Okay go ahead and sneak in a big old eye-roll and, for all you 90s kids, a great big DUH!!

Maybe Equinovice has been living under a rock but I’m telling you I didn’t understand this concept until mere moments ago and I have been taking riding lessons for over 6 years now with 6 different instructors and multiple disciplines. Now you might be thinking well, your instructors were not very good then. This is simply untrue. I have actually been quite lucky in that respect and have had the privilege of learning under some fabulous instructors. I am just acknowledging that there are some instances where “in the saddle” experience alone may fall short of truly teaching. My call to action is really to the STUDENTS here: Actively seek fuller explanations of riding concepts. If something is unclear in the saddle, remember to ask your instructor about it later and do your own research.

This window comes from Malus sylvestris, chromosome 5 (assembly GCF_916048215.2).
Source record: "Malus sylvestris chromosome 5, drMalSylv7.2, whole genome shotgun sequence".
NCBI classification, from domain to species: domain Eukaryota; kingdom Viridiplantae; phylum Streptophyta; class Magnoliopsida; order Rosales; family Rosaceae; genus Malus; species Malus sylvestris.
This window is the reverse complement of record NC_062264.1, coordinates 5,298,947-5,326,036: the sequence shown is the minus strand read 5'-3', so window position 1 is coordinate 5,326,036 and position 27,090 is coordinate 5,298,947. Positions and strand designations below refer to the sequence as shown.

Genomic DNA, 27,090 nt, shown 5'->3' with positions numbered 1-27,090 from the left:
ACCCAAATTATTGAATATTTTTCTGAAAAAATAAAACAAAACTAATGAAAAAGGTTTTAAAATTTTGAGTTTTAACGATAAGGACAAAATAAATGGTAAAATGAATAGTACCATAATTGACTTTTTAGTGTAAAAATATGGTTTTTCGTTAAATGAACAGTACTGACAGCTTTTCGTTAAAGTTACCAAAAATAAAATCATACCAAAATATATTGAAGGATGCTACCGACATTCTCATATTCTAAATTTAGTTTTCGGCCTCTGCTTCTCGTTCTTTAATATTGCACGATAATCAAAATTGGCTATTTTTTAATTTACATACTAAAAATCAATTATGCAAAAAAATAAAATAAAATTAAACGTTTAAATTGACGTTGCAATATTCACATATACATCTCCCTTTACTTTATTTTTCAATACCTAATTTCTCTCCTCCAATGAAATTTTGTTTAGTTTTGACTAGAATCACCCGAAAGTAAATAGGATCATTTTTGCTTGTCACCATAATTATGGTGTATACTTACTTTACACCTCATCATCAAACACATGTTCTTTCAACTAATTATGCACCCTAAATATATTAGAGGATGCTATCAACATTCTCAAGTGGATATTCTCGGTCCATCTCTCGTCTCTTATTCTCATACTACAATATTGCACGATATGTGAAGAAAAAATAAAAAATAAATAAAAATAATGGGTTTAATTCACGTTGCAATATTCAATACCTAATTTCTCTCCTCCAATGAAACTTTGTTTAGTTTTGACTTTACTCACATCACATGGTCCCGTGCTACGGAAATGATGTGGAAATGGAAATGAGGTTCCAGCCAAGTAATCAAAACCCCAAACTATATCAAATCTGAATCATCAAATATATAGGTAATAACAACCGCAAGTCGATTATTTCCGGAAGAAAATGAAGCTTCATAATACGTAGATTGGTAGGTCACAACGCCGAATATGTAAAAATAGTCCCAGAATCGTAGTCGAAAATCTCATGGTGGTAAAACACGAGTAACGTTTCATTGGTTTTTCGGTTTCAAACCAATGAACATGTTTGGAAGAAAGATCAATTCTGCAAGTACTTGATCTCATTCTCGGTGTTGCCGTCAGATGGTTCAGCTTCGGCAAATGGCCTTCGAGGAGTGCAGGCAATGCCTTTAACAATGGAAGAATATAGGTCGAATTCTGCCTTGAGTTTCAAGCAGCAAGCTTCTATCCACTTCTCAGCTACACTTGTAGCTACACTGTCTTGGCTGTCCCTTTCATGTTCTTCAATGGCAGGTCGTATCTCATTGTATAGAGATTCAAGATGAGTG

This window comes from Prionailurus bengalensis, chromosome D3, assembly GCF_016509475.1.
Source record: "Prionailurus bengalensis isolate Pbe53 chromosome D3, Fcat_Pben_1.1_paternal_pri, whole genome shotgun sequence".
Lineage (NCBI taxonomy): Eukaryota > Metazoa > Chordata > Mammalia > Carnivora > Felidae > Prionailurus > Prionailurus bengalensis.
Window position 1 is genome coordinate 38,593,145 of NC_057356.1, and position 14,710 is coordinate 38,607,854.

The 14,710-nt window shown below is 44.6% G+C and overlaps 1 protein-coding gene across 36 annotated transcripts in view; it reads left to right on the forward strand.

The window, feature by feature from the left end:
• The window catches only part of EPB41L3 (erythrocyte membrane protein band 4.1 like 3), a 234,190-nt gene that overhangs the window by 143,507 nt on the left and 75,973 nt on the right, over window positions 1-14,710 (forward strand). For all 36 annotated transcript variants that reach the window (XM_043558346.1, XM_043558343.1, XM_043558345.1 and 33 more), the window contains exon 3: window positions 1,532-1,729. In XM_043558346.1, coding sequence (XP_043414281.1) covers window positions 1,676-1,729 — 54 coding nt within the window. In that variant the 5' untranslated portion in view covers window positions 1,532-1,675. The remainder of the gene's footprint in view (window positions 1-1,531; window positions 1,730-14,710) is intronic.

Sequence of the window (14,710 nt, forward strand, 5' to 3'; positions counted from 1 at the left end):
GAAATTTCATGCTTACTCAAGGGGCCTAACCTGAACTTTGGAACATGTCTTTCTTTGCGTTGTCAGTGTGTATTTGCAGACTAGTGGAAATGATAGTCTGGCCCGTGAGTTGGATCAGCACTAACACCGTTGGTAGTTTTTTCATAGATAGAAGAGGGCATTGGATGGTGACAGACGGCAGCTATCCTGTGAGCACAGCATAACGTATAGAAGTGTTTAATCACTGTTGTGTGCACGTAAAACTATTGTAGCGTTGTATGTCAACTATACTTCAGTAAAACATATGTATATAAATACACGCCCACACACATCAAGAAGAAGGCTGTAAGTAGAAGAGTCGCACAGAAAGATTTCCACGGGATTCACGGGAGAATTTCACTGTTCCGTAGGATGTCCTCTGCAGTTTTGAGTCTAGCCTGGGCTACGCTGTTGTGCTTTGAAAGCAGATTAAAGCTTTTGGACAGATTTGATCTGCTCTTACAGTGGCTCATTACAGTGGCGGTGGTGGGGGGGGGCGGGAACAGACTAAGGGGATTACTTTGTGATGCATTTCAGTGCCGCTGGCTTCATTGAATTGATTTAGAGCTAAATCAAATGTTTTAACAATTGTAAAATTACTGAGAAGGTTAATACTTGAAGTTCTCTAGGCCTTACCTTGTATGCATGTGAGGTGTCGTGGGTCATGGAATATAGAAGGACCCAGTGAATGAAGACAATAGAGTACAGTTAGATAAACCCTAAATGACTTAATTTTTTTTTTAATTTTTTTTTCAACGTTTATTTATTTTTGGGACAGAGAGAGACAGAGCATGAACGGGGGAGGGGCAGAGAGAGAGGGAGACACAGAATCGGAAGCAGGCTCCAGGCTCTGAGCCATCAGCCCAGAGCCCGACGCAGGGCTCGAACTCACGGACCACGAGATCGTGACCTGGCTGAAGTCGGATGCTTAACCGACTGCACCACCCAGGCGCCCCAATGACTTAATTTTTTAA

Here are a few stills from a video I took of a recent ride. We have improved a lot in the past three months! I know I am getting more sensitive while I am riding which allows me to more effectively respond and make changes to my own position. I can tell I am beginning to take a more active role in riding and noticing a little more everytime how the subtle changes I make can affect my horse. This is what I desperately wanted to understand just a year and a half ago and simply couldn’t make the connection. Teaching muscle memory takes time and I am building those connections everytime I ride. I am continually grateful for the opportunity to work with Kate and the patient instruction we receive.

She is pretty cute.

She is one special drafty! swl